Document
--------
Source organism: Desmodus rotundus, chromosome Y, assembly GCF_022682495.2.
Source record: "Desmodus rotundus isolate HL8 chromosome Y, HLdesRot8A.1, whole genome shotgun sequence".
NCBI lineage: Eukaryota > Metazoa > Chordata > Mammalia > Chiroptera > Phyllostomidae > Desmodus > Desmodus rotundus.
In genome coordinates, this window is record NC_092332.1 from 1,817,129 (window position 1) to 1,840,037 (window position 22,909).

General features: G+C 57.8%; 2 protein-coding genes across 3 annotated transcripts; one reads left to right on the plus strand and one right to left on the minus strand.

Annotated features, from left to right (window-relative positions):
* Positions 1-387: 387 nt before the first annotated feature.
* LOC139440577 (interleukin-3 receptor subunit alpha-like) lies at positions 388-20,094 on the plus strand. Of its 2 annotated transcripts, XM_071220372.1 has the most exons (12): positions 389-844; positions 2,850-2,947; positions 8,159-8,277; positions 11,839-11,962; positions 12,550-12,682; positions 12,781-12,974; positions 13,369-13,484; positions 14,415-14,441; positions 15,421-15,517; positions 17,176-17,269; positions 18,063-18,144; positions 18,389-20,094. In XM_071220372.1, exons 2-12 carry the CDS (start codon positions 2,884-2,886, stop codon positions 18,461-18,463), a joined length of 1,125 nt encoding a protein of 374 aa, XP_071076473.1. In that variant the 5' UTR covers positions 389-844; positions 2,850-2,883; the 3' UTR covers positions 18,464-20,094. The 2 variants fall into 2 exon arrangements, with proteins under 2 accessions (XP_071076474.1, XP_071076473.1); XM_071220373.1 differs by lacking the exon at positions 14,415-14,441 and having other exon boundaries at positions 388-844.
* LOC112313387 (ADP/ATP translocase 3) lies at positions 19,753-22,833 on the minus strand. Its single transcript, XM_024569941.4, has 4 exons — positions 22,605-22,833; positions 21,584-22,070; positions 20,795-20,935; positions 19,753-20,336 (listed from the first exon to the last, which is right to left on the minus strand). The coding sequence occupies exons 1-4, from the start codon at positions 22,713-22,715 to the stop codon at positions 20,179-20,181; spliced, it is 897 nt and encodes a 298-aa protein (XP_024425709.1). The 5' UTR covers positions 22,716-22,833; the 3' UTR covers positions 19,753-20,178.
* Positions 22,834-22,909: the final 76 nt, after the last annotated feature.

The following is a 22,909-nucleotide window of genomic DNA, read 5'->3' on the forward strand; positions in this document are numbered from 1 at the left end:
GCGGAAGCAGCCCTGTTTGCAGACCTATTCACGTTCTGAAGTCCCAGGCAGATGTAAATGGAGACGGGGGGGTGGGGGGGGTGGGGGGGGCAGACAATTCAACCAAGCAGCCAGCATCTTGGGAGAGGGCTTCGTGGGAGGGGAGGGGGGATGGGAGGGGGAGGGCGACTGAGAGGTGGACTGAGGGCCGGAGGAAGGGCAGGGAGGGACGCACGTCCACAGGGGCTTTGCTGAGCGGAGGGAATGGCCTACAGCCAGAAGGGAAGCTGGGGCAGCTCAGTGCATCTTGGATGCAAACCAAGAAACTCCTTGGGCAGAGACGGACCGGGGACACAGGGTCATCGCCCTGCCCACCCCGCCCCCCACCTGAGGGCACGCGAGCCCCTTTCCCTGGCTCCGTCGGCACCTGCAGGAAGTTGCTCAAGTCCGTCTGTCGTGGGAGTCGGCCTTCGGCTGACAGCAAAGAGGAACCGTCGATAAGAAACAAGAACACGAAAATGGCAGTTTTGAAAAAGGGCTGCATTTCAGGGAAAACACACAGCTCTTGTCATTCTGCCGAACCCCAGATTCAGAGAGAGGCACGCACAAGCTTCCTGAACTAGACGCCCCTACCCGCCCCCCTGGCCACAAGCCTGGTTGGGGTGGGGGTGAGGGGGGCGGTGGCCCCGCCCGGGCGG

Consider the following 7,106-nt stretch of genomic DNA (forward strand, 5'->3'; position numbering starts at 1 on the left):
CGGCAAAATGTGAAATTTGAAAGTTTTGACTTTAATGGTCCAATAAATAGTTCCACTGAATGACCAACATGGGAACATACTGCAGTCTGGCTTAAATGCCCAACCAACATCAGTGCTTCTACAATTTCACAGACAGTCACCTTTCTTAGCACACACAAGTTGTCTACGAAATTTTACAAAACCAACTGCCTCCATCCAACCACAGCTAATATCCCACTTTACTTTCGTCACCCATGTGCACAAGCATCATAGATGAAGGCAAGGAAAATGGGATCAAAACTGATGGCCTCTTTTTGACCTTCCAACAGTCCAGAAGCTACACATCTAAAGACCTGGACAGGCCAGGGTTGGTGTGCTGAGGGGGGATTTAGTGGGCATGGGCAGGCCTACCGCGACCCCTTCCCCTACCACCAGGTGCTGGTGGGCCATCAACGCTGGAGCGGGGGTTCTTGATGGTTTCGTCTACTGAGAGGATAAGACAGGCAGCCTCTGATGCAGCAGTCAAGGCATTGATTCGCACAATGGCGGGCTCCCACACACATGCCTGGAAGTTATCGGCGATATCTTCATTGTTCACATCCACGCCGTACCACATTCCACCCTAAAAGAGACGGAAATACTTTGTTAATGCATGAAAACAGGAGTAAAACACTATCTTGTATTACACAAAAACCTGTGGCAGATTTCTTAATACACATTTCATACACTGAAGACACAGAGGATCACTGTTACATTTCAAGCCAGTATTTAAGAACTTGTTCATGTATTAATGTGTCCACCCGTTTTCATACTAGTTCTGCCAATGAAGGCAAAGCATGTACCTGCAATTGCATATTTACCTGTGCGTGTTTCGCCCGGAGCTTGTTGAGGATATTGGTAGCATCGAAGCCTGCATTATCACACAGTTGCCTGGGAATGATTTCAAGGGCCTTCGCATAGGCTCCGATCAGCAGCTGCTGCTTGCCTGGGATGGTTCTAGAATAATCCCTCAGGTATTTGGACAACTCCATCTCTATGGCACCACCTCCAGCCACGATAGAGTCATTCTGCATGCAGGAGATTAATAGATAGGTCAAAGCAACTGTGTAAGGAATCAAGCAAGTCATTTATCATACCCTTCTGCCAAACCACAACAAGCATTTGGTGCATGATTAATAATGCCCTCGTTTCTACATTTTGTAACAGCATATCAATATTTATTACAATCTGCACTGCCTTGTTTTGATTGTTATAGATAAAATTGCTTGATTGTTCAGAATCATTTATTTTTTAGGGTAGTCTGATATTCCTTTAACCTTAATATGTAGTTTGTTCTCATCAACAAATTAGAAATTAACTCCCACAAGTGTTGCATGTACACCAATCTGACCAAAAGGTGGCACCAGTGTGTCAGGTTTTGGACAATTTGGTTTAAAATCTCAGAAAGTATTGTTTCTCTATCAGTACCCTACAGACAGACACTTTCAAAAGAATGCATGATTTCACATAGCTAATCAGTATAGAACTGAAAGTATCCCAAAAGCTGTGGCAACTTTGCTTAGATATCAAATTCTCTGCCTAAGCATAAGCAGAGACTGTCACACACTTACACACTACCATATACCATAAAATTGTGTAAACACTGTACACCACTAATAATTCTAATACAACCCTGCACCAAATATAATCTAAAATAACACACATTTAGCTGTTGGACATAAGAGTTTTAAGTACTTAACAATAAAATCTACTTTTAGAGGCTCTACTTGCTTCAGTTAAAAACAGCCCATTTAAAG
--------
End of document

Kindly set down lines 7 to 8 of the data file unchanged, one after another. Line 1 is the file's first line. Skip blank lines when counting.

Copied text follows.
* Positions 1-387: 387 nt before the first annotated feature.
* LOC139440577 (interleukin-3 receptor subunit alpha-like) lies at positions 388-20,094 on the plus strand. Of its 2 annotated transcripts, XM_071220372.1 has the most exons (12): positions 389-844; positions 2,850-2,947; positions 8,159-8,277; positions 11,839-11,962; positions 12,550-12,682; positions 12,781-12,974; positions 13,369-13,484; positions 14,415-14,441; positions 15,421-15,517; positions 17,176-17,269; positions 18,063-18,144; positions 18,389-20,094. In XM_071220372.1, exons 2-12 carry the CDS (start codon positions 2,884-2,886, stop codon positions 18,461-18,463), a joined length of 1,125 nt encoding a protein of 374 aa, XP_071076473.1. In that variant the 5' UTR covers positions 389-844; positions 2,850-2,883; the 3' UTR covers positions 18,464-20,094. The 2 variants fall into 2 exon arrangements, with proteins under 2 accessions (XP_071076474.1, XP_071076473.1); XM_071220373.1 differs by lacking the exon at positions 14,415-14,441 and having other exon boundaries at positions 388-844.